X

BlueLounge Cool Feet review: BlueLounge Cool Feet

BlueLounge's Cool Feet are better for your laptop's ergonomics than for cooling, this limits their usefulness.

ackermandan-square
Dan Ackerman
ackermandan-square

Dan Ackerman

Editorial Director / Computers and Gaming

Dan Ackerman leads CNET's coverage of computers and gaming hardware. A New York native and former radio DJ, he's also a semi-regular TV talking head and the author of "The Tetris Effect" (Hachette/PublicAffairs), a non-fiction gaming and business history book that has earned rave reviews from the New York Times, Fortune, LA Review of Books, and many other publications. "Upends the standard Silicon Valley, Steve Jobs/Mark Zuckerberg technology-creation myth... the story shines." -- The New York Times

See full bio
2 min read

Overheated laptops are a simple fact of life for many users, leading to unstable systems, performance problems, and the occasional singed hand or thigh. There are various cooling solutions on the market, but most are bulky or inconvenient, from cutting-board-size laptop desks to externally powered fan contraptions. These larger devices are useful, but if you want to carry around a minimum of extra equipment, the smallest cooling solution we've seen is BlueLounge's Cool Feet. For $13, you get a set of four rubber legs that prop up your laptop at a slight angle, allowing for more airflow under the machine. It may seem like a lot for a simple set of rubber risers, but if you're looking for an improved airflow solution that fits in your pocket and gives your laptop a more ergonomically agreeable angle, the Cool Feet aren't as ridiculous as they may seem at first glance.

6.0

BlueLounge Cool Feet

The Good

Small, light, and easy to carry.

The Bad

Unimpressive cooling; more suited for tabletops than laps.

The Bottom Line

BlueLounge's Cool Feet are better for your laptop's ergonomics than for cooling, this limits their usefulness.
BlueLounge Cool Feet

The set includes four rubber feet with suction cups, a set of adhesive circles for the feet to attach to, and a small drawstring carrying bag. Two of the feet measure 1.25 inches in height, while the other two are only 0.5 inch high. By putting the bigger feet at the back of the laptop and the smaller feet at the front, you create a gentle angle for the laptop, which is a more comfortable typing position for many people.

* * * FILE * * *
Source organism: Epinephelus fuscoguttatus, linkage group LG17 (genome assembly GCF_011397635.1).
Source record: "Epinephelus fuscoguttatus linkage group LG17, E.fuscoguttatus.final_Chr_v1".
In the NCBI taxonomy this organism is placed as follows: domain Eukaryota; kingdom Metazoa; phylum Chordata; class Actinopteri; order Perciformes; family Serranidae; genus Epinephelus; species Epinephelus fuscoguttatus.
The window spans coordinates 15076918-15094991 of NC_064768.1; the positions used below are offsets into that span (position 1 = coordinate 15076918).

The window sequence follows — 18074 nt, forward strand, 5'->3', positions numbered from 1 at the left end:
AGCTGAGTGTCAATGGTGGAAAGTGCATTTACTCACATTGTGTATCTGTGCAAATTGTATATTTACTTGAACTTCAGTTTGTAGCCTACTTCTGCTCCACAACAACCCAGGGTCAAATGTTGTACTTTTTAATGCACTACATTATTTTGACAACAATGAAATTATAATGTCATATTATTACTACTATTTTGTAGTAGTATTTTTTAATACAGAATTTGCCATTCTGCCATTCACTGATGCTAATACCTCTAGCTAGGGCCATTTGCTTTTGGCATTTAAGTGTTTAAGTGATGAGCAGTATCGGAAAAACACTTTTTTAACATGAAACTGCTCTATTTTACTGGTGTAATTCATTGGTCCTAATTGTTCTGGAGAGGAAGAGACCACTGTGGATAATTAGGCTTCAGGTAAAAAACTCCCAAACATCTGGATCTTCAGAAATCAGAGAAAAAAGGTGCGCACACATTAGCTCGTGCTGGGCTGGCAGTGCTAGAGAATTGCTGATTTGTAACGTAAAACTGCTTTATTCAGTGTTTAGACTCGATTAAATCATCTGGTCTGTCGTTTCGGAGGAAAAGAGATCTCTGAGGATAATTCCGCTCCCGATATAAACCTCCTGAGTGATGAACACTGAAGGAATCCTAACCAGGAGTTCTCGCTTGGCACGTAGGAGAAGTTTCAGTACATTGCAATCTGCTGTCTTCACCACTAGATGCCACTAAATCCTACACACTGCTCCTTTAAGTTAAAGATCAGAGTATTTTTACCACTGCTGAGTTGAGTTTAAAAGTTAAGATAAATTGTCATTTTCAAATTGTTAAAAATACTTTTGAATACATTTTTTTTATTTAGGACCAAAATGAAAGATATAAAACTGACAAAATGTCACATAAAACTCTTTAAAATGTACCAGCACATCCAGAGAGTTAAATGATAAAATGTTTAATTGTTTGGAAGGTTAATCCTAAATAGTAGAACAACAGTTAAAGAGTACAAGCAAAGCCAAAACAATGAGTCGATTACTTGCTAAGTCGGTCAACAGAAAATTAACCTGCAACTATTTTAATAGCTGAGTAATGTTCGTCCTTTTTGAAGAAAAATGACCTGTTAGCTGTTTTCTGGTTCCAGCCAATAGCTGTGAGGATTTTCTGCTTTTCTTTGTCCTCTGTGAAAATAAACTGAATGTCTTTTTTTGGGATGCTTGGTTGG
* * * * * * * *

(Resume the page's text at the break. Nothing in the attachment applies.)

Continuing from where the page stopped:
Using a popular business laptop, the Lenovo ThinkPad T60, we put the BlueLounge Cool Feet to the test by running CNET Labs' grueling Multitasking test on the system and recording the CPU temperature.

Running the test without the feet, the CPU got as hot as 80.8 degrees. After a cool-down period, we ran the test again, this time with the laptop sitting on the BlueLounge Cool Feet. The highest temperature recorded during the second test was 78 degrees, a slight decrease at best. This was nowhere near the nearly six-degree drop we got from the Xpad Laptop Desk, a bulky passive laptop cooler, or the Antec Notebook Cooler, which sucks away hot air via USB-powered fans.

However, the Cool Feet did beat the LapWorks Laptop Desk 2.0 and the LapWorks Laptop Desk UltraLite, both of which are traditional laptop desks that include extended wings for use as a mousing surface.

Balancing the four rubber legs on your lap is a challenge, so we'd only recommend the Cool Feet for tabletop use, defeating the lap-saving purpose of many laptop cooling solutions.

6.0

BlueLounge Cool Feet

Score Breakdown

Design 6Features 6Performance 0